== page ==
Celebrated too much? This cute ground squirrel is obviously humming a lot.
(Source: Source: Comedy Wildlife Photography Awards / Marc Mol)
This hippopotamus is not at all good to speak of on feathered visitors.
(Source: Source: Comedy Wildlife Photography Awards / Alison Buttigieg)
That looks like a rehearsed choreography. There is something like that in the animal kingdom too.
(Source: Source: Comedy Wildlife Photography Awards / Julie Hunt)
This seal seems to be bending over with laughter. Maybe the seaweed tickles your stomach.
(Source: Source: Comedy Wildlife Photography Awards / Charlie Davidson)
It is fascinating how elegantly a booby can sail through the air. From behind it looks funny at times.
The big dream of many animal lovers is their own dog. But the enthusiasm quickly fades when the beloved four-legged friend turns into an exhausting macho who never hears and always wants to play the boss. Dogs are not interested in tagging the boss. The reason for their difficult behavior is often the master.
"Dogs do not have a rigid hierarchy in nature, as many believe. Dogs work well especially in a community" knows Udo Kopernik from the Association for German Dogs. If the four-legged friends notice that someone in the group is having difficulty solving problems, they step in for him. This is also the case with the master. "If the dog thinks that his master is overwhelmed or insecure, he will take command."
Dogs don’t really want to play boss
The animals don’t care to take on the role of boss. "Dogs are opportunists. They actually think it’s good when others take on responsibility and they don’t have to do it themselves" says Kopernik. But before nobody does it, they prefer to take on the leading role themselves.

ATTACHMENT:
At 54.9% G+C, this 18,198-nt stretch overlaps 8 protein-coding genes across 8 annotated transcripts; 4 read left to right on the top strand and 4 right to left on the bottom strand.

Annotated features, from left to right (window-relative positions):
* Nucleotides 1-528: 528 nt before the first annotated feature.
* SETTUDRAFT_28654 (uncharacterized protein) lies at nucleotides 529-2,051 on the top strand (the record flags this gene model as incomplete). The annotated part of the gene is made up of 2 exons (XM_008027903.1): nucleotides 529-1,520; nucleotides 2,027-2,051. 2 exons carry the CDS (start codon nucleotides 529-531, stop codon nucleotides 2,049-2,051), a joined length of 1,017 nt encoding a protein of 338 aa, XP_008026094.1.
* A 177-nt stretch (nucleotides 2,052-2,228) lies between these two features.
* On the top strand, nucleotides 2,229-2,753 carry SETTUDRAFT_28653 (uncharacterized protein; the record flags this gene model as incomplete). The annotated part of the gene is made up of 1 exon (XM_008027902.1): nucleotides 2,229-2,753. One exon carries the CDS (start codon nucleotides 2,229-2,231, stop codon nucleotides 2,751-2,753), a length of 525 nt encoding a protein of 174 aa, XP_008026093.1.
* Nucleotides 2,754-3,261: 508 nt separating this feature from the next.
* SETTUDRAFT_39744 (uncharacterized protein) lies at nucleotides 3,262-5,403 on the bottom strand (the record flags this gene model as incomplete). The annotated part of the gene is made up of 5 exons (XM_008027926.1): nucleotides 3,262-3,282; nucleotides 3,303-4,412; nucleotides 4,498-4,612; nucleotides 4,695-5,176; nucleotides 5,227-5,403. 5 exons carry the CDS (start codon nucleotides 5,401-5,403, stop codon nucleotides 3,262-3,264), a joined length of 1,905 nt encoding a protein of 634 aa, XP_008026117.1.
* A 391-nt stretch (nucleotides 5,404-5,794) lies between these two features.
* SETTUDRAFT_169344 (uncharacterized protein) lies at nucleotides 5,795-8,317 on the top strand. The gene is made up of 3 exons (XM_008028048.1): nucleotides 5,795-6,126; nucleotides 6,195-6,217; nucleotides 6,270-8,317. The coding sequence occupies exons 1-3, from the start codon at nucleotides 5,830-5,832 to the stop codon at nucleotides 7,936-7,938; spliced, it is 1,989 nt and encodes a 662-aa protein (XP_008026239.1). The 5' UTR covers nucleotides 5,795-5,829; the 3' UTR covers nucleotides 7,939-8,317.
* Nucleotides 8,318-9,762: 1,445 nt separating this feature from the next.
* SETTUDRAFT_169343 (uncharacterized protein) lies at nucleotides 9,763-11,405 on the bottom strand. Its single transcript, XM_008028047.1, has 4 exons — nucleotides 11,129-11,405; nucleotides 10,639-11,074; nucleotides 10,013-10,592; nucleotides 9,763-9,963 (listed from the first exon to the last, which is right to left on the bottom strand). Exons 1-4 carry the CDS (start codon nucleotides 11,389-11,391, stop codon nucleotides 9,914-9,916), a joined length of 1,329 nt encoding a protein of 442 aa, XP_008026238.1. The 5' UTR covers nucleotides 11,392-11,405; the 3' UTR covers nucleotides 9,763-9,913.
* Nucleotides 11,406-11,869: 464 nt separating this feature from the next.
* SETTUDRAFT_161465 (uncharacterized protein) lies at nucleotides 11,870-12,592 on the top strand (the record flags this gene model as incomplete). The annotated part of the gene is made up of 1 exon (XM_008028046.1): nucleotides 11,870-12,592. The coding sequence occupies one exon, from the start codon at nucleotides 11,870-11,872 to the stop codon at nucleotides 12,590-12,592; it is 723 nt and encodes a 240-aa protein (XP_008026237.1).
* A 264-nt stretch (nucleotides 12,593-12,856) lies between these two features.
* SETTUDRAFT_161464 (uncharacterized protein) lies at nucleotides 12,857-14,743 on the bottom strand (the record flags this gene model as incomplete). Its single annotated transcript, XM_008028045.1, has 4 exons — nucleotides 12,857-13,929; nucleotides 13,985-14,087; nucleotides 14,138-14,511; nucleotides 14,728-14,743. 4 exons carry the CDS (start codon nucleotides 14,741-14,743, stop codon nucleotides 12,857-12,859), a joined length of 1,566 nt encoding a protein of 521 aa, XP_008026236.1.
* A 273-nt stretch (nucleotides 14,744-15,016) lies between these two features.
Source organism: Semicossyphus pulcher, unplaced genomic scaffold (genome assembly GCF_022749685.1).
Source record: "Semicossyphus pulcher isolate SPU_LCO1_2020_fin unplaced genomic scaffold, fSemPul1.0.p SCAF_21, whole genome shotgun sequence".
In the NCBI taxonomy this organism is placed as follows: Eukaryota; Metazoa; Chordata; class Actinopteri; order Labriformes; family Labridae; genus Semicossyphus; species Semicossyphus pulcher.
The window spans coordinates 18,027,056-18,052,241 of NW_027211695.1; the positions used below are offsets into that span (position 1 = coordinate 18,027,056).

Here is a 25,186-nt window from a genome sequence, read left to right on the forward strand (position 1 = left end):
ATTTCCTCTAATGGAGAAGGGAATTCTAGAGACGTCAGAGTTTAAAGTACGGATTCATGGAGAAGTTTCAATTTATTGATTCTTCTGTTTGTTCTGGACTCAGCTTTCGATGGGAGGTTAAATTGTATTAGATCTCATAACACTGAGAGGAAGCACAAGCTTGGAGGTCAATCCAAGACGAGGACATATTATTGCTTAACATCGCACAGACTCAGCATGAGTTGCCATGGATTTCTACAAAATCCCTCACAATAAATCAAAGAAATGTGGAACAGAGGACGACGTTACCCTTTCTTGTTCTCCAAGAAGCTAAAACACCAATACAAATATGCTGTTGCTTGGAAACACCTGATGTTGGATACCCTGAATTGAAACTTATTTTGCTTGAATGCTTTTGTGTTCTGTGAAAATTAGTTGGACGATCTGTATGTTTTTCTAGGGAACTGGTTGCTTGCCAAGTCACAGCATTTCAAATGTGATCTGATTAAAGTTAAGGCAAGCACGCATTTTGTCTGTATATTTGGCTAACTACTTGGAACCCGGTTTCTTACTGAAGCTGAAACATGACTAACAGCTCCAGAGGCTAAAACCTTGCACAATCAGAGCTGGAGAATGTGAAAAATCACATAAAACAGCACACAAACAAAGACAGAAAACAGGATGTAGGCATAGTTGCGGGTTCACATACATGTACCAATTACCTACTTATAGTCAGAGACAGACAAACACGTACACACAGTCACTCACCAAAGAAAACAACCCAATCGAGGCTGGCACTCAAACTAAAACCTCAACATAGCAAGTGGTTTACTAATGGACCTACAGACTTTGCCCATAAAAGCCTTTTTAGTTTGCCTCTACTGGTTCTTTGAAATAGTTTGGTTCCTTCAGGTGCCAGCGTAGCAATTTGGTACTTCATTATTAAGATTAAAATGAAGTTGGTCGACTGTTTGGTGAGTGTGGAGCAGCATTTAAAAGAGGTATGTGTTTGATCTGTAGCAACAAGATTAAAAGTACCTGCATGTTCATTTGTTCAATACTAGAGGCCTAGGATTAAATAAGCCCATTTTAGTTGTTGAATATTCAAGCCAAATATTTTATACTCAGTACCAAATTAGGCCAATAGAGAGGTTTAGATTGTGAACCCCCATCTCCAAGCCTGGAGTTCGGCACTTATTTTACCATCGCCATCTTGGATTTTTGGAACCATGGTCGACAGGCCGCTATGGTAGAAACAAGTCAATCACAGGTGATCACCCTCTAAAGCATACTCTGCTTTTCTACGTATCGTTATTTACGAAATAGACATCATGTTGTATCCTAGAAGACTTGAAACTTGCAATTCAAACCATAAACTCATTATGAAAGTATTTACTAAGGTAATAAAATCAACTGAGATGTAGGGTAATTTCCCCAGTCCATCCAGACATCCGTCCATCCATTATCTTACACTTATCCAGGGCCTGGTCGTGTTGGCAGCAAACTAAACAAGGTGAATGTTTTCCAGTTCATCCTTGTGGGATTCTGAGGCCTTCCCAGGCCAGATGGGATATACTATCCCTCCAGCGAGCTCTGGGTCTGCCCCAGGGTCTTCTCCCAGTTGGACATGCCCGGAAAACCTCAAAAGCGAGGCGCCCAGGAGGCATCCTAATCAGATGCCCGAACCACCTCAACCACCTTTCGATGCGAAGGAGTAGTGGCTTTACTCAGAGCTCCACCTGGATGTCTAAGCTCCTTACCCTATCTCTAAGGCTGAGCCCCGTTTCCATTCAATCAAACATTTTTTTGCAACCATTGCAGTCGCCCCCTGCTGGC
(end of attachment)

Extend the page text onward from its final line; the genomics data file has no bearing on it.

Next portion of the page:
Social bonding is the key
However, yelling at the dog and thereby showing authority does nothing. The relationship between dog and owner is primarily about social ties. "The dog must have basic trust in the master, he must feel comfortable in his group, in the family. If that is the case, he also listens to his master. That cannot be regulated through dressage. There’s no point in letting the dog practice sitting and sitting hundreds of times. That doesn’t change anything in terms of social relations" so Kopernik.
When the dog doesn’t hear
Nevertheless, dogs need to learn commands. A dog that never wants to hear outside must practice responding to the master’s call, preferably as often as possible. The consistent approach is also decisive. This happens initially in situations in which the dog is not distracted. Over time, small distractions can then be built in to simulate the outdoor situation. But here too, a good relationship between humans and dogs is an important prerequisite. If the dog likes his master, he likes to stay with him outdoors.
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Professional help is not only good for the master
If you can’t get along with your dog despite your best efforts, you should get professional help. "Often the master makes mistakes that he is not even aware of. The dog notices this and tries to iron out the mistakes." A dog trainer will expose the mistakes and give tips on how to do better. This not only helps the owner, but also the dog. Because dogs also suffer from a difficult relationship with their master.
According to the German Farmers’ Association, the prices for pork must be increased drastically. Otherwise some fattening farms could go bankrupt because of new requirements.